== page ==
Below is today’s brief essay in the Los Angeles Times that is part of a series called Reflections on 9/11. I was asked that day after the attacks to write a column for the newspaper, which ran on September 13, 2001. As I wrote the piece, I could still see smoke rising from the Pentagon. The plane in Washington hit just behind my car a minute or so after I passed the Pentagon on my way to work from Alexandria. On that day, my greatest concerns were two-fold: a change in the definition of war and the expanded use of assassination. Unfortunately, my worst predictions were exceeded by the Bush Administration and later the Obama Administration. It is shocking to think that this was ten years ago. The images and feelings remain so vivid. My car was forced into a curb by a careening car that morning and I had to replace my tire as the smoke bellowed from the Pentagon. The thought of all the innocent people lost in Washington, New York, and Pennsylvania remains an open wound for so many of us. The sheer savagery and inhumanity of the attacks shocked the conscience — a feeling only magnified later when Bin Laden was shown gloating over how he personally advised the terrorists on the best place to hit the buildings. The cautionary piece on September 13th was not meant to take away from the legitimate and collective anger that we felt — and still feel. However, it was already clear within two days of the attacks that Bush officials were going to seek the radical expansion of presidential powers and were already referencing our civil liberties as an impediment to our safety. My heartfelt sympathy to all who lost friends and family on that day.
In his September 13 Op Ed (“Cries of “war” stumble over the law”), Turley warned against the government seeking “greater flexibility” in responding to terrorists by treating criminal attacks “as a matter of war.” “Our system,” he wrote, “requires that legal means be used to achieve legal ends. We decide those means and ends within the general confines of the Constitution.” How has the founding document fared?
As the smoke was still rising from the Pentagon and World Trade Center, it became quickly evident that some of the greatest damage from the September 11th attacks would not come from without but from within our nation.
There was an almost immediate effort by Bush officials to change the definition of war. Rather than declare war on Afghanistan (where Bin Laden was sheltered), President George W. Bush wanted to declare war on terrorism. It was no rhetorical triviality. Bush decided to invoke the heightened constitutional powers of a wartime president by declaring war on what was a category of crime. Because there could never be a total, final defeat of terrorism, this “war” would become permanent – as would the heightened powers of the president.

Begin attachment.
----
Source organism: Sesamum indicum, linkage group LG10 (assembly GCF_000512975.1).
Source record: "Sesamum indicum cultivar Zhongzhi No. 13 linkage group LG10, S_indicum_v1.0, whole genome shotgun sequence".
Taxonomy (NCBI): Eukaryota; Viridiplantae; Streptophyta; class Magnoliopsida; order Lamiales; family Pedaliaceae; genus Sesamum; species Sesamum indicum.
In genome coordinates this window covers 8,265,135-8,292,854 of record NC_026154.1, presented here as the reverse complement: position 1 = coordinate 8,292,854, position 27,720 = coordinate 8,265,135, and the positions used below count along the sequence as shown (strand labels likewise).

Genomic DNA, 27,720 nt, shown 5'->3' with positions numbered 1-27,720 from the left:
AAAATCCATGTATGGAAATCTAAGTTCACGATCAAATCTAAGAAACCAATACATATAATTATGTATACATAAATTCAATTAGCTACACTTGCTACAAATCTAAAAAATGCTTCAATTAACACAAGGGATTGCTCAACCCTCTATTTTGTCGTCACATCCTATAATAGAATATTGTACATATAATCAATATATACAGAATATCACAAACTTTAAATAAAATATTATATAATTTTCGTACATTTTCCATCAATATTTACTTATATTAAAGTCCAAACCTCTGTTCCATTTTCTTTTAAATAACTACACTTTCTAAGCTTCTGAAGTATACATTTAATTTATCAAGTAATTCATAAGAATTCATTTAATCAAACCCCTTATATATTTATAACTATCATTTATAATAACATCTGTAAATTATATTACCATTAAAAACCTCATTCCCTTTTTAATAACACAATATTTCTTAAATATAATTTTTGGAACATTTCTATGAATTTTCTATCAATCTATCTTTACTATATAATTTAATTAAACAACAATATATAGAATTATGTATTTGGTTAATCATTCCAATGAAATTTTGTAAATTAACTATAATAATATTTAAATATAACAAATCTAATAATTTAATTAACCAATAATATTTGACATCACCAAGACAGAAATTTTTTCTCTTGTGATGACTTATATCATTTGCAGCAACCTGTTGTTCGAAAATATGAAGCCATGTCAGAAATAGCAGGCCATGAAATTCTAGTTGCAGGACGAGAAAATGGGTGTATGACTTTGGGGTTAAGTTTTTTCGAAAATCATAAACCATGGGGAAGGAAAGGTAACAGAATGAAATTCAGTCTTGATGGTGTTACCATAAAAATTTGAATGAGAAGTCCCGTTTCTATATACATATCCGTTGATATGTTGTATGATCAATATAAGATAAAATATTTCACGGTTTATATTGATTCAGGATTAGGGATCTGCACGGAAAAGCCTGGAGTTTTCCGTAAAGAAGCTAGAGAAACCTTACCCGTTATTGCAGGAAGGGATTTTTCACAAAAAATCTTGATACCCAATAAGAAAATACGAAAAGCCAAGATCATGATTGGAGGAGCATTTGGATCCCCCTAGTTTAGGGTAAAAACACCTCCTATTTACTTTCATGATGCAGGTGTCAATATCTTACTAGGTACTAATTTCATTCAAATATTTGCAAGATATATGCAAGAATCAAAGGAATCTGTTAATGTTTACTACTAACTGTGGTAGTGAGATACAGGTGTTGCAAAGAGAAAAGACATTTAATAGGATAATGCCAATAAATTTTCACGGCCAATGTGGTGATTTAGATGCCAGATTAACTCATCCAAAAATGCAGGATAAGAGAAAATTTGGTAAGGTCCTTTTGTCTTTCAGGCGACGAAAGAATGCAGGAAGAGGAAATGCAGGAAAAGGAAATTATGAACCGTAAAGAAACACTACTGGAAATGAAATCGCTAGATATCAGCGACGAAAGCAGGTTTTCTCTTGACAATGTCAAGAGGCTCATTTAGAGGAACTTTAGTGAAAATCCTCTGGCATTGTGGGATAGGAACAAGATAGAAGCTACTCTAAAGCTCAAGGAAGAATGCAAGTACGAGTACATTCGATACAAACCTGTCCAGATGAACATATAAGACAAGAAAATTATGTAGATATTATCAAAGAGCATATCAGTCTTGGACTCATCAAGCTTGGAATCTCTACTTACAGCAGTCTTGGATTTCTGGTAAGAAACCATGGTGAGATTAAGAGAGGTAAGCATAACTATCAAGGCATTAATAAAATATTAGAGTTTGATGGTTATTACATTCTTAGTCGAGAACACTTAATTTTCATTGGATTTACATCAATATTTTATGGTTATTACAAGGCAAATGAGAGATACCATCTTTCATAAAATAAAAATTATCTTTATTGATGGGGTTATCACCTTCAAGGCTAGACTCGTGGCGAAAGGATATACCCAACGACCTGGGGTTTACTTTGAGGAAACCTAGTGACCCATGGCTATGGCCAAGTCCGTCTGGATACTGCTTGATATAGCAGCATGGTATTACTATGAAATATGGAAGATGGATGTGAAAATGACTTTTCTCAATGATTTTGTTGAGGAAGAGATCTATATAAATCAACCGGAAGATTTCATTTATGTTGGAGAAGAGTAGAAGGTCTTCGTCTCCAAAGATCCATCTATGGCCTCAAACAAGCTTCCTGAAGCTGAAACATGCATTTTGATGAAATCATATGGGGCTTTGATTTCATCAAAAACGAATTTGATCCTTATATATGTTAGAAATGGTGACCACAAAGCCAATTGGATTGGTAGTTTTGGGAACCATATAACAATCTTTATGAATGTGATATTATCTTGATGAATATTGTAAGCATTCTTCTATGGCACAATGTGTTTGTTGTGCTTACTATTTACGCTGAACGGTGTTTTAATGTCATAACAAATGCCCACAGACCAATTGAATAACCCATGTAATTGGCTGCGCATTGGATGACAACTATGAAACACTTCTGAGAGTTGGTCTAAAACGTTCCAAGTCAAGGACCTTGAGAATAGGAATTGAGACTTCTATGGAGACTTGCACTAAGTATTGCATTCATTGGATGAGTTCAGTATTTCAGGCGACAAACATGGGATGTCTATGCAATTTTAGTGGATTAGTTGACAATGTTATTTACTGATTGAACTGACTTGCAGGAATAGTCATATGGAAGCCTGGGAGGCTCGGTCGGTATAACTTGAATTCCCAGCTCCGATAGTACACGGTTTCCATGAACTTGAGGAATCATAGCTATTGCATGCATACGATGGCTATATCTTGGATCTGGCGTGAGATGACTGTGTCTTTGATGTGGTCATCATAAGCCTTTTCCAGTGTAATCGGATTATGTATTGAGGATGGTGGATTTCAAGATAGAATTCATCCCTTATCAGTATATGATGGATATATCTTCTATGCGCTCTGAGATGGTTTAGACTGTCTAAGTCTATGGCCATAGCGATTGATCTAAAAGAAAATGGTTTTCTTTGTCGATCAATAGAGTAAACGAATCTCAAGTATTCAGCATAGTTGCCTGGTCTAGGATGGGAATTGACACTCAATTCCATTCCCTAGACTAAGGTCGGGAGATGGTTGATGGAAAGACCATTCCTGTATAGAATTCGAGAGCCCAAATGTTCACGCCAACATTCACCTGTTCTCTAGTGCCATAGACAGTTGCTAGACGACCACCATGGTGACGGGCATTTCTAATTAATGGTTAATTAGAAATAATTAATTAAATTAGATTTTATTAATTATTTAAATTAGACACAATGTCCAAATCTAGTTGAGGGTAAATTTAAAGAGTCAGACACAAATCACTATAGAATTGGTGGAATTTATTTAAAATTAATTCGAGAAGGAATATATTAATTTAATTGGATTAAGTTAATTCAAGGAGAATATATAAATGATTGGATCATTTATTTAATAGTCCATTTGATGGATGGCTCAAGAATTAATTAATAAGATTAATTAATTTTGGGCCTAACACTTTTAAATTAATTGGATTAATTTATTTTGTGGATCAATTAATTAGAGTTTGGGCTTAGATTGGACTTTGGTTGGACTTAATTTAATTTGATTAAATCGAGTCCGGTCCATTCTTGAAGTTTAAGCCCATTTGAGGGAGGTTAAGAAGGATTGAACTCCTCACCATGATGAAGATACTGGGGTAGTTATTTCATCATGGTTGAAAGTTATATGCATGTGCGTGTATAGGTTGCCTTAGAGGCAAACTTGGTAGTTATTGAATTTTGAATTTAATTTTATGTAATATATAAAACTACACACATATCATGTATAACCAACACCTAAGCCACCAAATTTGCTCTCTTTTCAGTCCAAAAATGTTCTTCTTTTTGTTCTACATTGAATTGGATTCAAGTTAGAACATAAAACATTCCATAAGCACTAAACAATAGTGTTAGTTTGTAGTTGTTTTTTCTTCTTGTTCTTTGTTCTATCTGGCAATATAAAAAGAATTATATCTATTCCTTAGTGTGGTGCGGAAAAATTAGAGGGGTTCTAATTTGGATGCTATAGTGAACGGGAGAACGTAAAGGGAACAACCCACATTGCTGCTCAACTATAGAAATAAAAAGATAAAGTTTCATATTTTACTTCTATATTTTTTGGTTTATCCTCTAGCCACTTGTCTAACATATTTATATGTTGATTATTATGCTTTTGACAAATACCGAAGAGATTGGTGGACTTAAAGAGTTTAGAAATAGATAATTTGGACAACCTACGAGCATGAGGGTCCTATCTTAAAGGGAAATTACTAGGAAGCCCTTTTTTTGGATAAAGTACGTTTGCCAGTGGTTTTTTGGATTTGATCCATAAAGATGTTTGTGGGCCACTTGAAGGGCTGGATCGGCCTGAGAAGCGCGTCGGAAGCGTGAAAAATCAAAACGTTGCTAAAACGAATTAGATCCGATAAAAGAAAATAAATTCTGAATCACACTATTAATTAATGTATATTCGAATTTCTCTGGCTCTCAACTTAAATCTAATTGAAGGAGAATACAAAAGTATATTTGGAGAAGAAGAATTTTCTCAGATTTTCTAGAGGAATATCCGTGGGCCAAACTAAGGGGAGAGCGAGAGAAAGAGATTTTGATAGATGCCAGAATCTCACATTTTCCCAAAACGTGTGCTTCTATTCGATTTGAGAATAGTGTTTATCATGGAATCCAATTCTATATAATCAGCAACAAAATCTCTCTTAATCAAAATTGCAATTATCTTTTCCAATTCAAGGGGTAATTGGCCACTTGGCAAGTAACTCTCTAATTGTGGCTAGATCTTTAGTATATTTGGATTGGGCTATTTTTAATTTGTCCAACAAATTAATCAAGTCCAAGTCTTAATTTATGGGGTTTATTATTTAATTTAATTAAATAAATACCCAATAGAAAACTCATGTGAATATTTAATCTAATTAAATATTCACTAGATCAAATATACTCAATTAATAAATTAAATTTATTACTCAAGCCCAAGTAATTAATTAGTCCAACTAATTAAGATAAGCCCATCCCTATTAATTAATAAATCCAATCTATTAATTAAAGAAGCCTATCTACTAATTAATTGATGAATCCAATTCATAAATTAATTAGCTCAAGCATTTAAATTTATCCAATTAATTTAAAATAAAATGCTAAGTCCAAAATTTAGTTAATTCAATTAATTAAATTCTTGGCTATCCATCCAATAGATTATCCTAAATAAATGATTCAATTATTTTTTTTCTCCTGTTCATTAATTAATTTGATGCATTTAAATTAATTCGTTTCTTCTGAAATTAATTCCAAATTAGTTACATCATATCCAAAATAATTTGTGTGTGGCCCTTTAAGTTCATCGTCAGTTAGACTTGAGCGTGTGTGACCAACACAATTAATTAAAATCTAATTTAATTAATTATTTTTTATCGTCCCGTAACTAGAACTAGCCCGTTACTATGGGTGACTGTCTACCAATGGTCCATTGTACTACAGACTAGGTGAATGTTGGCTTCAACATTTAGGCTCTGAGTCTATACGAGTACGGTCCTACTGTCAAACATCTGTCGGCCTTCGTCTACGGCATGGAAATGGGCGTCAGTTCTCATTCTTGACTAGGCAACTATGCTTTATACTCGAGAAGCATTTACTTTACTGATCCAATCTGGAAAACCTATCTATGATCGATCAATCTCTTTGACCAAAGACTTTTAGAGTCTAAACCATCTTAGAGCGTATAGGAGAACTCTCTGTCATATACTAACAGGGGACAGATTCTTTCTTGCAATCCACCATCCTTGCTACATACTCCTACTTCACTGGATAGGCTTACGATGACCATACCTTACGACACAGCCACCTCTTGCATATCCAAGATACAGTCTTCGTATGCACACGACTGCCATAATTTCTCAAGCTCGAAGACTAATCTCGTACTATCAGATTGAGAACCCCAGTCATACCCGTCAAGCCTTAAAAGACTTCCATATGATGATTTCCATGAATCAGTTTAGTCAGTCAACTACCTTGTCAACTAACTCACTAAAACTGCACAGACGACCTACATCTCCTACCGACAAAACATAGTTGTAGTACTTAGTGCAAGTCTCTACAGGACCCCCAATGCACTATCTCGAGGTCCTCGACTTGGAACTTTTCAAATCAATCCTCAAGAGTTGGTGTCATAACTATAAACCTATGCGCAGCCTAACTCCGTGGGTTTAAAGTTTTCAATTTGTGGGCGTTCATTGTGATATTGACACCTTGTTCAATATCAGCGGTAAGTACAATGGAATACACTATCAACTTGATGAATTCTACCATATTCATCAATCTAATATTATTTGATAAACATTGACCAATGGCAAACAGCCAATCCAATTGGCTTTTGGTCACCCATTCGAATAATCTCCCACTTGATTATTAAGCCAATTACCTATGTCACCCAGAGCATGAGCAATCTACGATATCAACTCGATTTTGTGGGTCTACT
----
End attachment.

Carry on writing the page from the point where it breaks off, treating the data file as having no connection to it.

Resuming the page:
Ten years later, the country remains “at war,” with President Barack Obama expanding many of the national security powers of his predecessor and, in the Libyan war, claiming his own re-definition of war: “a time-limited, scope-limited military action.”
Of course, the ominous signs in 2001 were realized in a myriad of other ways, from the establishment of the first American torture program to the widespread use of targeted assassinations, including operations killing American citizens. Ironically, I wrote then of the possibility of a new law that could govern the use of assassination, one that would deny a president unilateral authority to kill individuals and would reduce the need to invoke war powers. Instead, the Bush administration claimed full wartime authority as well as radically expanding the use of assassination as an unchecked presidential power. The claim of unilateral presidential authority to kill even United States citizens has been embraced by Obama.
What ultimately fell on that terrible day proved to be some of our most important constitutional structures. Tragically, it is a degree of damage that cannot be claimed by Al Qaeda alone.
Jonathan Turley is a law professor at George Washington University.